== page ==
American political rhetoric has a long tradition of folksiness. If you want to get far in public office in the U.S., being able to wax lyrical about the strength and wisdom of real American families is a must.
Politicians have varied success in this. Professorial Barack Obama has struggled to connect with regular people. For populist Sarah Palin, veneration of “real Americans” is a substitute for policy.
- Getty Images
- – BP Chairman Carl-Henric Svanberg speaks to the press outside the West Wing of the White House on Wednesday, with BP chief Tony Hayward –
But in the White House Rose Garden on Wednesday afternoon, BP Chairman Carl-Henric Svanberg set a new low in this form of political rhetoric. [See YouTube clip of the event here.]
“We care about the small people. I hear comments sometimes that large oil companies, or greedy companies, don’t care. But that is not case in BP, we care about the small people,” said Svanberg in an emotionless drone reminiscent of Arnold Schwarzenegger in his prime.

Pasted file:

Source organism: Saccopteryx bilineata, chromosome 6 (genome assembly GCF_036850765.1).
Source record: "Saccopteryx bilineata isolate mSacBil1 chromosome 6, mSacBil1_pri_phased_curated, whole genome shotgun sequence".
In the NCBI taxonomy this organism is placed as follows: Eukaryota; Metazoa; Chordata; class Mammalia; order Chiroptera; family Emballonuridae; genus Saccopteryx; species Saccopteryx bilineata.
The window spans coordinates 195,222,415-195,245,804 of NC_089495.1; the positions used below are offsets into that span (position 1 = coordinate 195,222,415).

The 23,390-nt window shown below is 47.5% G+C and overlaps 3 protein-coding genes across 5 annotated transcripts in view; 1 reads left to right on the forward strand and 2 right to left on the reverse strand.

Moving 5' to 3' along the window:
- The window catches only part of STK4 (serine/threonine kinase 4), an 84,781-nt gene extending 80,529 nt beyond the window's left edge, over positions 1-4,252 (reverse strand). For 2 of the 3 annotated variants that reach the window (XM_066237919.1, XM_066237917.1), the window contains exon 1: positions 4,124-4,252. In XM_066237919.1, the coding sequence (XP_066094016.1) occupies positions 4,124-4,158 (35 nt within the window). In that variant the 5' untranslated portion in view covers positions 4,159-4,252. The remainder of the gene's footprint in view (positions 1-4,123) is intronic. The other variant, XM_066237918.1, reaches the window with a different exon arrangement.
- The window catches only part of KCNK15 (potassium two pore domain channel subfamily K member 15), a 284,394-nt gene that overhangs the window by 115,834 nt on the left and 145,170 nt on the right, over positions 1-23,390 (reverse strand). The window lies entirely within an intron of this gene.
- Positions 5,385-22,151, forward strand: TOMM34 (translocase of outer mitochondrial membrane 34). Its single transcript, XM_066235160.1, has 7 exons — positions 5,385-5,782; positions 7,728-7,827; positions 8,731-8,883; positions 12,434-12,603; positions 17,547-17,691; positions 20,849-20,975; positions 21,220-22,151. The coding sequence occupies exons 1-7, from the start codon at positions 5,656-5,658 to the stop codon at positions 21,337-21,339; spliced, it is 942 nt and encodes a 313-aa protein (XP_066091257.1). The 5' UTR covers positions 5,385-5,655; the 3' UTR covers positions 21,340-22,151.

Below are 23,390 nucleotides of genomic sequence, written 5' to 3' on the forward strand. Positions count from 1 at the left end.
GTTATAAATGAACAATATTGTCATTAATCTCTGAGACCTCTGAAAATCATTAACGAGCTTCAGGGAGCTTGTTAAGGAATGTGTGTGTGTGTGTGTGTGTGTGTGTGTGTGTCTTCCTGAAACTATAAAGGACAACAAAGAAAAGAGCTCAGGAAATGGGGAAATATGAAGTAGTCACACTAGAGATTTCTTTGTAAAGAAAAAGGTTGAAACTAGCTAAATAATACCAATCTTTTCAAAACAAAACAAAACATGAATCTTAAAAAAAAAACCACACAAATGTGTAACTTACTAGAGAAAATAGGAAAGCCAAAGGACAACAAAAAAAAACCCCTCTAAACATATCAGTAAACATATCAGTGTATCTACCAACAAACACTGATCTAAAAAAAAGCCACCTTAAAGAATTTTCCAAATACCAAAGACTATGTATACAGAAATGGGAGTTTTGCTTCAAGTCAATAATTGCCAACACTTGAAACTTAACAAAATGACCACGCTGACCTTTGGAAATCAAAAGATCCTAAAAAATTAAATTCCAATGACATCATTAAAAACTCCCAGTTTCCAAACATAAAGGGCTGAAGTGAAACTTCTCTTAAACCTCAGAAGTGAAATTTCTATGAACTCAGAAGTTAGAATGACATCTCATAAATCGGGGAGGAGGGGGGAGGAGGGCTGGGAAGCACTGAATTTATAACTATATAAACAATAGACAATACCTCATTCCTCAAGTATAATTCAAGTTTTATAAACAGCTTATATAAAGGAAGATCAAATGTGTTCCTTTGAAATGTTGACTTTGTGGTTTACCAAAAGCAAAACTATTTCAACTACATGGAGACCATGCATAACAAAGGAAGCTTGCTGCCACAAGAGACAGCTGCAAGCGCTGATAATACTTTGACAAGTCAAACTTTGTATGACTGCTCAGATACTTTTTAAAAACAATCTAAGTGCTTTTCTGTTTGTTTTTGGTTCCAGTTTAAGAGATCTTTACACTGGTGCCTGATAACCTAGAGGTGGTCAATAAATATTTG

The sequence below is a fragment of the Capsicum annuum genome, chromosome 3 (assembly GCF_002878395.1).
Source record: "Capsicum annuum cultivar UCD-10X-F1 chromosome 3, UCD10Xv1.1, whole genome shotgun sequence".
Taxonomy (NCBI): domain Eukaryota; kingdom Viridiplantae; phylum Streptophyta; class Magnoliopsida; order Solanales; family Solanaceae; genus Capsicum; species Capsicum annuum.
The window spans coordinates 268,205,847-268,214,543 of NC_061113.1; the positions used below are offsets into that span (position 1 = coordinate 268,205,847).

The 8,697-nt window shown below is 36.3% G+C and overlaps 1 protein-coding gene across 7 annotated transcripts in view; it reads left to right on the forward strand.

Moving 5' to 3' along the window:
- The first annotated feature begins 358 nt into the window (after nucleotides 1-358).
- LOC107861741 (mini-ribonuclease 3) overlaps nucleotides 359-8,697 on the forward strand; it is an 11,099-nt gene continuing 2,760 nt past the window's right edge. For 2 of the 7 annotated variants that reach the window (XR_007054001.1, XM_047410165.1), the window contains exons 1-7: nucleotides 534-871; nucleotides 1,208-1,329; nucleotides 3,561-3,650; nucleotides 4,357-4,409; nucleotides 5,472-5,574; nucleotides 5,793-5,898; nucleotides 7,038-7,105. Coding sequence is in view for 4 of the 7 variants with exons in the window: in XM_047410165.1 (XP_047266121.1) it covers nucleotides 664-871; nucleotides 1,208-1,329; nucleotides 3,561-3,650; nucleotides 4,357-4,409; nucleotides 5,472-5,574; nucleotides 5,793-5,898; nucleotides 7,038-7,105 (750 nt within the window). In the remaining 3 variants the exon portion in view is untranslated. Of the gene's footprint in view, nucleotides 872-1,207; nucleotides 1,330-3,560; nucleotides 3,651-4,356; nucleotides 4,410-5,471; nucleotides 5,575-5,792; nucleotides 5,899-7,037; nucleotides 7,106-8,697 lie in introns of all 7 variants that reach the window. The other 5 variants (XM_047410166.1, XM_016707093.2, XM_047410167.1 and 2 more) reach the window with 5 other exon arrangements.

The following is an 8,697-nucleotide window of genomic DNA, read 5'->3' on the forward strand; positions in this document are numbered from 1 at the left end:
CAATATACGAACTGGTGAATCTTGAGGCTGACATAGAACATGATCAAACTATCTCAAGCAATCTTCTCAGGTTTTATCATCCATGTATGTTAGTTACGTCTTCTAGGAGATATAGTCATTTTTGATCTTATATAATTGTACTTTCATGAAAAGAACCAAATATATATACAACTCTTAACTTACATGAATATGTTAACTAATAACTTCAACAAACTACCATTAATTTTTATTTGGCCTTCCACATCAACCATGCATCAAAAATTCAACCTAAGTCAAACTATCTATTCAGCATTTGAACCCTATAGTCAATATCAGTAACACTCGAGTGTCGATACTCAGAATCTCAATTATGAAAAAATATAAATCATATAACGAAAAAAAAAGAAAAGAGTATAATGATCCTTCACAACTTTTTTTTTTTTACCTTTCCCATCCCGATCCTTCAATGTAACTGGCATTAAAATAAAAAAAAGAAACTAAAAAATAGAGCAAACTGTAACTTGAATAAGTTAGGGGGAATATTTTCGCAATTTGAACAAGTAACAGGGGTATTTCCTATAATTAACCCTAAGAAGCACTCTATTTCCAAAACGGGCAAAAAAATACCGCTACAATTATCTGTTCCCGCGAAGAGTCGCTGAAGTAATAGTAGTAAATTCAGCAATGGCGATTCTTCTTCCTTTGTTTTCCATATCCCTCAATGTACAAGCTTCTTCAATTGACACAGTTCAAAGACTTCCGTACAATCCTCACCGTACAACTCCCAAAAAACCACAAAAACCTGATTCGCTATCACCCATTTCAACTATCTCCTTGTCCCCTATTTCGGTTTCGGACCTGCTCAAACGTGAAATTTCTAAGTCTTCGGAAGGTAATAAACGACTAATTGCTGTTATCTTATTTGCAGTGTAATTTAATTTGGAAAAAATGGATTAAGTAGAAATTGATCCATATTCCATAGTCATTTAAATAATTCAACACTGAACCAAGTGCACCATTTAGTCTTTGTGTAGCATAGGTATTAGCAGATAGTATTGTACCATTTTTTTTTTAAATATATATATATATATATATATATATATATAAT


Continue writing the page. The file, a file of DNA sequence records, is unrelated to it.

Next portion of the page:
Unsurprisingly, assurances from the tall Swedish millionaire that he will take care of them did not go down well with the small people themselves and instantly eroded the goodwill BP had just purchased at a hefty $20 billion price tag in its negotiations with Obama. [Read our coverage here.]
Svanberg later apologized for his clumsy choice of words, and a BP spokesman attributed it to an error in translation. But BP’s chairman really should have known better before he tried to mirror Obama’s earlier tribute to struggling families on the Gulf Coast facing the extinction of their livelihoods from the spill. This kind of rhetoric is rarely used effectively in Europe, where politics and business are dry, dispassionate affairs in comparison to the heartstring tugging antics on the other side of the Atlantic. This fact is underlined by the ultimate irony that, until this week, Svanberg was regarded as fairly media-savvy on his home turf.